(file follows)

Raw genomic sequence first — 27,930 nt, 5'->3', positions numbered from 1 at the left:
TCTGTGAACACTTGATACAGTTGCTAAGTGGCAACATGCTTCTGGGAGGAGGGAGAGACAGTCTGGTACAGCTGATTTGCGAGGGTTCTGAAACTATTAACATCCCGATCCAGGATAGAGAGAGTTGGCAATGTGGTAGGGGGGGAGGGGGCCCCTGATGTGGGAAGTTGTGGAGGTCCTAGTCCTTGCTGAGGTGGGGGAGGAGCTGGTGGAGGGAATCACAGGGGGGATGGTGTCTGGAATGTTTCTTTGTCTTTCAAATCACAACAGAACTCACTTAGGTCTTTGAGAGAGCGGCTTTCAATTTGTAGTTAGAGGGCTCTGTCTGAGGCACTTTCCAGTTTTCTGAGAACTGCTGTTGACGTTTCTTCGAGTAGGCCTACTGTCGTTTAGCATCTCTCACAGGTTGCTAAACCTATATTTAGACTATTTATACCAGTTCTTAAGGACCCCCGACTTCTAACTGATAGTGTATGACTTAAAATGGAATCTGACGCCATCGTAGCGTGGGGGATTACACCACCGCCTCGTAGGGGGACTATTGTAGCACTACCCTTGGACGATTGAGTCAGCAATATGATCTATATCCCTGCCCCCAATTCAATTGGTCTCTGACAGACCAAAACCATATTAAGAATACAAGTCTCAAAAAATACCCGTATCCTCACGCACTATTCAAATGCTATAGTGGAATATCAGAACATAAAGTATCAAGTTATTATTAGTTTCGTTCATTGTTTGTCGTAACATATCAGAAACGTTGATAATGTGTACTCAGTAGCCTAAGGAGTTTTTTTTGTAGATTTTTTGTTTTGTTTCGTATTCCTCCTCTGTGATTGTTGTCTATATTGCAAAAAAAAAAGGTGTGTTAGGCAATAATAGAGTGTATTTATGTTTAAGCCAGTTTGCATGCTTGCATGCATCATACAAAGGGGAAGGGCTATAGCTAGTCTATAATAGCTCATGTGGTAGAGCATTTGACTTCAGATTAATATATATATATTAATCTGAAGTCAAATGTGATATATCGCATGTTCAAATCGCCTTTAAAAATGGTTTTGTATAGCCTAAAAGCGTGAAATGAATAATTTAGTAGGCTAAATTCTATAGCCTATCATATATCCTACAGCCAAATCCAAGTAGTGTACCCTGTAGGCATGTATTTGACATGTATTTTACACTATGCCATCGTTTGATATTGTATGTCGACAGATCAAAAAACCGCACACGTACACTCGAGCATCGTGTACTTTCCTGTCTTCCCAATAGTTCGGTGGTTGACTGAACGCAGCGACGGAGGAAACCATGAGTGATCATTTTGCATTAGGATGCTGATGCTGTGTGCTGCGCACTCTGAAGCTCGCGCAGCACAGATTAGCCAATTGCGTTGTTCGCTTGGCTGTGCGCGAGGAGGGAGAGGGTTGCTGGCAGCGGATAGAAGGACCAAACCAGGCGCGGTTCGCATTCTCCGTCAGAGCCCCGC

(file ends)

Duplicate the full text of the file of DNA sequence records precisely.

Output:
Raw genomic sequence first — 27,930 nt, 5'->3', positions numbered from 1 at the left:
TCTGTGAACACTTGATACAGTTGCTAAGTGGCAACATGCTTCTGGGAGGAGGGAGAGACAGTCTGGTACAGCTGATTTGCGAGGGTTCTGAAACTATTAACATCCCGATCCAGGATAGAGAGAGTTGGCAATGTGGTAGGGGGGGAGGGGGCCCCTGATGTGGGAAGTTGTGGAGGTCCTAGTCCTTGCTGAGGTGGGGGAGGAGCTGGTGGAGGGAATCACAGGGGGGATGGTGTCTGGAATGTTTCTTTGTCTTTCAAATCACAACAGAACTCACTTAGGTCTTTGAGAGAGCGGCTTTCAATTTGTAGTTAGAGGGCTCTGTCTGAGGCACTTTCCAGTTTTCTGAGAACTGCTGTTGACGTTTCTTCGAGTAGGCCTACTGTCGTTTAGCATCTCTCACAGGTTGCTAAACCTATATTTAGACTATTTATACCAGTTCTTAAGGACCCCCGACTTCTAACTGATAGTGTATGACTTAAAATGGAATCTGACGCCATCGTAGCGTGGGGGATTACACCACCGCCTCGTAGGGGGACTATTGTAGCACTACCCTTGGACGATTGAGTCAGCAATATGATCTATATCCCTGCCCCCAATTCAATTGGTCTCTGACAGACCAAAACCATATTAAGAATACAAGTCTCAAAAAATACCCGTATCCTCACGCACTATTCAAATGCTATAGTGGAATATCAGAACATAAAGTATCAAGTTATTATTAGTTTCGTTCATTGTTTGTCGTAACATATCAGAAACGTTGATAATGTGTACTCAGTAGCCTAAGGAGTTTTTTTTGTAGATTTTTTGTTTTGTTTCGTATTCCTCCTCTGTGATTGTTGTCTATATTGCAAAAAAAAAAGGTGTGTTAGGCAATAATAGAGTGTATTTATGTTTAAGCCAGTTTGCATGCTTGCATGCATCATACAAAGGGGAAGGGCTATAGCTAGTCTATAATAGCTCATGTGGTAGAGCATTTGACTTCAGATTAATATATATATATTAATCTGAAGTCAAATGTGATATATCGCATGTTCAAATCGCCTTTAAAAATGGTTTTGTATAGCCTAAAAGCGTGAAATGAATAATTTAGTAGGCTAAATTCTATAGCCTATCATATATCCTACAGCCAAATCCAAGTAGTGTACCCTGTAGGCATGTATTTGACATGTATTTTACACTATGCCATCGTTTGATATTGTATGTCGACAGATCAAAAAACCGCACACGTACACTCGAGCATCGTGTACTTTCCTGTCTTCCCAATAGTTCGGTGGTTGACTGAACGCAGCGACGGAGGAAACCATGAGTGATCATTTTGCATTAGGATGCTGATGCTGTGTGCTGCGCACTCTGAAGCTCGCGCAGCACAGATTAGCCAATTGCGTTGTTCGCTTGGCTGTGCGCGAGGAGGGAGAGGGTTGCTGGCAGCGGATAGAAGGACCAAACCAGGCGCGGTTCGCATTCTCCGTCAGAGCCCCGC